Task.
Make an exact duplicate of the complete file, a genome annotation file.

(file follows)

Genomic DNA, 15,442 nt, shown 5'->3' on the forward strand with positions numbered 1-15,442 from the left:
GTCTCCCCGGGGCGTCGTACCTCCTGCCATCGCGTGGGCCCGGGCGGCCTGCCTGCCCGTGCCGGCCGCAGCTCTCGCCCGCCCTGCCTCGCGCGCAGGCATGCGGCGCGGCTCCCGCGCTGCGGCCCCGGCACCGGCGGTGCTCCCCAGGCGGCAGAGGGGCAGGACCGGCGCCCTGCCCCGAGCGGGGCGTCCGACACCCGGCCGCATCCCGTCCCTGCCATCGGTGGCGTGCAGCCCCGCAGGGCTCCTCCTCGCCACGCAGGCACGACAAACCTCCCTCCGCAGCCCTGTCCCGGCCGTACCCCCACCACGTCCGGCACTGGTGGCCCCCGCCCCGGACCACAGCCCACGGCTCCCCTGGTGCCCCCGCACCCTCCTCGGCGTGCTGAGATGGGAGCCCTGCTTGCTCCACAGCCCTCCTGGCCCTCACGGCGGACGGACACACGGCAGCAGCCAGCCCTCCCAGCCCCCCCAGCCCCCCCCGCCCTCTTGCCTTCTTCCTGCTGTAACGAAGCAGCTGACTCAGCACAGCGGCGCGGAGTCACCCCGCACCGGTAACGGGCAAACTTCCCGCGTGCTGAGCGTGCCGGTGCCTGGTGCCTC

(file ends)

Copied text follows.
Genomic DNA, 15,442 nt, shown 5'->3' on the forward strand with positions numbered 1-15,442 from the left:
GTCTCCCCGGGGCGTCGTACCTCCTGCCATCGCGTGGGCCCGGGCGGCCTGCCTGCCCGTGCCGGCCGCAGCTCTCGCCCGCCCTGCCTCGCGCGCAGGCATGCGGCGCGGCTCCCGCGCTGCGGCCCCGGCACCGGCGGTGCTCCCCAGGCGGCAGAGGGGCAGGACCGGCGCCCTGCCCCGAGCGGGGCGTCCGACACCCGGCCGCATCCCGTCCCTGCCATCGGTGGCGTGCAGCCCCGCAGGGCTCCTCCTCGCCACGCAGGCACGACAAACCTCCCTCCGCAGCCCTGTCCCGGCCGTACCCCCACCACGTCCGGCACTGGTGGCCCCCGCCCCGGACCACAGCCCACGGCTCCCCTGGTGCCCCCGCACCCTCCTCGGCGTGCTGAGATGGGAGCCCTGCTTGCTCCACAGCCCTCCTGGCCCTCACGGCGGACGGACACACGGCAGCAGCCAGCCCTCCCAGCCCCCCCAGCCCCCCCCGCCCTCTTGCCTTCTTCCTGCTGTAACGAAGCAGCTGACTCAGCACAGCGGCGCGGAGTCACCCCGCACCGGTAACGGGCAAACTTCCCGCGTGCTGAGCGTGCCGGTGCCTGGTGCCTC